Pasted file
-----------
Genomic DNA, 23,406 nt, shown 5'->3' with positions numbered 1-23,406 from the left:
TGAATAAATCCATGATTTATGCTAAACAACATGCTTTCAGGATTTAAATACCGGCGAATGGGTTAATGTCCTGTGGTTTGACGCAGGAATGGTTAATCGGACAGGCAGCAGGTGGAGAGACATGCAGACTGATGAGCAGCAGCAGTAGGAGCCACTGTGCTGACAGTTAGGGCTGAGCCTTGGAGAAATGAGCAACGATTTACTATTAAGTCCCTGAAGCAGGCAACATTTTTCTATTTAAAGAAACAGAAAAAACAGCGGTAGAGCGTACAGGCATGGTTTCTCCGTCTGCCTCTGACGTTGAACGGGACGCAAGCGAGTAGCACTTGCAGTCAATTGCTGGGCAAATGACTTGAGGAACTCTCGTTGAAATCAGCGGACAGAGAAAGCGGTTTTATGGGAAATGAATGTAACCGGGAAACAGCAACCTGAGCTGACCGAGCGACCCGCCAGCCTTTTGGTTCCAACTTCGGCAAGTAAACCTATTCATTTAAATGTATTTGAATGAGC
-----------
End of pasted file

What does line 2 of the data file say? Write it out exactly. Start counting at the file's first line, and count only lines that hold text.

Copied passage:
TGAATAAATCCATGATTTATGCTAAACAACATGCTTTCAGGATTTAAATACCGGCGAATGGGTTAATGTCCTGTGGTTTGACGCAGGAATGGTTAATCGGACAGGCAGCAGGTGGAGAGACATGCAGACTGATGAGCAGCAGCAGTAGGAGCCACTGTGCTGACAGTTAGGGCTGAGCCTTGGAGAAATGAGCAACGATTTACTATTAAGTCCCTGAAGCAGGCAACATTTTTCTATTTAAAGAAACAGAAAAAACAGCGGTAGAGCGTACAGGCATGGTTTCTCCGTCTGCCTCTGACGTTGAACGGGACGCAAGCGAGTAGCACTTGCAGTCAATTGCTGGGCAAATGACTTGAGGAACTCTCGTTGAAATCAGCGGACAGAGAAAGCGGTTTTATGGGAAATGAATGTAACCGGGAAACAGCAACCTGAGCTGACCGAGCGACCCGCCAGCCTTTTGGTTCCAACTTCGGCAAGTAAACCTATTCATTTAAATGTATTTGAATGAGC